Updated from 4:56 p.m. ET to add latest share prices, more information on Red Hat and AT&T, and the entry on Bank of America.



) -- Shares of

Red Hat

(RHT) - Get Report

fell in late trades on Monday despite a 2-cent profit beat from the Raleigh, N.C.-based open-source software company in its latest quarter.

After the close, Red Hat posted non-GAAP earnings of $55.7 million, or 28 cents a share, on revenue of $290 million for the three months ended Nov. 30. The average estimate of analysts polled by

Thomson Reuters

was for a profit of 26 cents a share on revenue of $289.6 million in the quarter.

The in-line revenue performance looks disappointing though given that Red Hat had come in at least $10 million above consensus in the previous two quarters.

"We continued to deliver consistent performance across our business which resulted in strong growth in our key financial metrics. At the same time, we continued to invest in strategic growth initiatives," said Charlie Peters, the company's chief financial officer, in a statement. "When compared to the first three quarters of last fiscal year, our year-to-date revenue, non-GAAP operating income and operating cash flow are up 26%, 35% and 35%, respectively."

On its conference call, the company said it expects earnings of 26 to 27 cents a share with revenue ranging from $289 million to $292 million for its fiscal fourth quarter ending in February. Wall Street's current consensus view is for a profit of 26 cents a share in the quarter on revenue of $292.5 million in the period.

For its full fiscal year, Red Hat now sees earnings of $1.07-$1.08 per share. The average analysts' view sits at a profit of $1.05 a share.

Shares were last quoted at $42.81, down 7%, on volume of around 800,000. The stock is flat in the past year but had already declined 14% based on Monday's regular session close at $46.05 since hitting a 52-week high of $53.42 on Nov.16.


Shares of


(T) - Get Report

slumped in the extended session after the Dow component said it's dropping its bid to acquire



The transaction, which valued T-Mobile at $39 billion, was sidelined by the anti-trust concerns of U.S. regulators, who argued the combination would lead to less choice and higher prices for consumers.

As a results of scrapping the deal, AT&T said it expects to record a pre-tax charge of $4 billion in its fiscal fourth quarter to reflect a break-up fee being paid to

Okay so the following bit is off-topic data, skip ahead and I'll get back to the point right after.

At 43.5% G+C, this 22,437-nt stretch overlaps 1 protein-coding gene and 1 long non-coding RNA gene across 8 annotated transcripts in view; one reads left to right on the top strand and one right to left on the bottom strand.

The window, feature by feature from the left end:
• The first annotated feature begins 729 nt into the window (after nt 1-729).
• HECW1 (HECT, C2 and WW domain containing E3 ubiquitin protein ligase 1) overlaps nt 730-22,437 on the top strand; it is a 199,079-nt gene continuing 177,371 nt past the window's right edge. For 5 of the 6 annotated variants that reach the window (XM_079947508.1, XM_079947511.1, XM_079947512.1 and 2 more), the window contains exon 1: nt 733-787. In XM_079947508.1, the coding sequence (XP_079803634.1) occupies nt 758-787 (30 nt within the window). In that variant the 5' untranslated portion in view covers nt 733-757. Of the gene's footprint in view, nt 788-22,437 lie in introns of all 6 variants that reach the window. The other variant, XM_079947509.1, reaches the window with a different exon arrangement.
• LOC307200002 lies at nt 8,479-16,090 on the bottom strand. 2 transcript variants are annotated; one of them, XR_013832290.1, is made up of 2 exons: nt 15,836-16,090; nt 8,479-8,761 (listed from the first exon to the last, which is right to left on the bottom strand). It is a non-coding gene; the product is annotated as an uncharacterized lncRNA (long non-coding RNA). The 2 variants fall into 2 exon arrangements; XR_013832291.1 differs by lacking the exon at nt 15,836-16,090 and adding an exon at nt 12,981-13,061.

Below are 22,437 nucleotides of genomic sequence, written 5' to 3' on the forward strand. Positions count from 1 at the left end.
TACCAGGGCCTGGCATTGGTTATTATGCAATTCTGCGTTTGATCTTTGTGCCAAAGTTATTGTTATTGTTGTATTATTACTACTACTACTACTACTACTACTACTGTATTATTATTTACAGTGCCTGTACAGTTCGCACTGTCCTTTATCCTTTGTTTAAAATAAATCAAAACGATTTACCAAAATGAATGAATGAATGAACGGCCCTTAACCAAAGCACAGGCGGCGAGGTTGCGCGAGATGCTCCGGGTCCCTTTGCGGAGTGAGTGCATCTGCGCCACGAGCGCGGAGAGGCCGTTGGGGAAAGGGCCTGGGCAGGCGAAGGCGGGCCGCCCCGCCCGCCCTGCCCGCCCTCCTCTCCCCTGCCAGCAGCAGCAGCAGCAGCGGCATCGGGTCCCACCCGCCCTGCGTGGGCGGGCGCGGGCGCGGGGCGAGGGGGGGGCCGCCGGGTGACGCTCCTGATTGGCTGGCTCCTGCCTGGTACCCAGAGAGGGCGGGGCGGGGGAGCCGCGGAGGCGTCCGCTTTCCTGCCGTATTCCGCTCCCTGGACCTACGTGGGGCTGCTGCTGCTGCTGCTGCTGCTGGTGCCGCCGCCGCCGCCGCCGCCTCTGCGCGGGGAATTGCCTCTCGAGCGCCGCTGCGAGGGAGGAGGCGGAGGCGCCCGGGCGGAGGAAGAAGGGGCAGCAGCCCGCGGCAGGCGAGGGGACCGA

Deutsche Telekom

, the parent company of T-Mobile.

AT&T also said it's entering a "mutually beneficial" roaming agreement with Deutsche Telekom but didn't provide further details on terms.

The company criticized regulators in its press release announcing the decision.

"The actions by the Federal Communications Commission and the Department of Justice to block this transaction do not change the realities of the U.S. wireless industry," AT&T said. "It is one of the most fiercely competitive industries in the world, with a mounting need for more spectrum that has not diminished and must be addressed immediately. The AT&T and T-Mobile USA combination would have offered an interim solution to this spectrum shortage. In the absence of such steps, customers will be harmed and needed investment will be stifled."

AT&T shares were last quoted at $28.67, down 7 cents, on volume of more than 850,000, according to



S&P Capital IQ maintained its strong buy on AT&T following the news, and said the "mutually beneficial" roaming agreement that the company entered with T-Mobile is a positive and could "alleviate some of the needed spectrum."

"While the breakup fee and resources tied to the deal is unfortunate, we believe T's strong 6M smartphone sales in October and November is sign of execution," S&P Capital IQ said. "We expect capex to remain focused on wireless, but remain manageable. We still see T as undervalued and supported by recent dividend hike."

AT&T announced a 2%-plus boost to its dividend on Friday, and the stock's forward annual yield sits about 6%.

The news boosted shares of a number of other telcos in late action, including



, a wireless broadband company, whose stock was up more than 6% to $2.16 on volume of nearly 400,000;

Sprint Nextel

(S) - Get Report

, whose shares rose 5.5% to $2.28 on volume of 1.3 million; and


(VZ) - Get Report

, which edged up 8 cents to $38.71 on volume of more than 400,000.

Bank of America

The other bit of drama in the extended session was provided by

Bank of America

(BAC) - Get Report

, which

closed regular trading at $4.99

, down more than 4%, making it the biggest percentage decliner in the

Dow Jones Industrial Average

on Monday.

The selling pressure was in part a product of the rising fears about Europe's stability, but the proximity of Bank of America's share price to $5 was also a factor as many fund managers aren't able to invest in stocks that drop below that threshold. Monday's finish was the stock's worst since March 2009 when the markets were still in the throes of the financial crisis.

Bank of America's stock edged up to $5.01 in after-hours action with 8.6 million shares changing hands, according to


. The shares dipped as low as $4.92 in the regular session. A majority of the sell side is bearish on the bank with 18 of the 32 analysts rating the stock at either hold (17) or underfperform (1).


Written by Michael Baron in New York.

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Michael Baron


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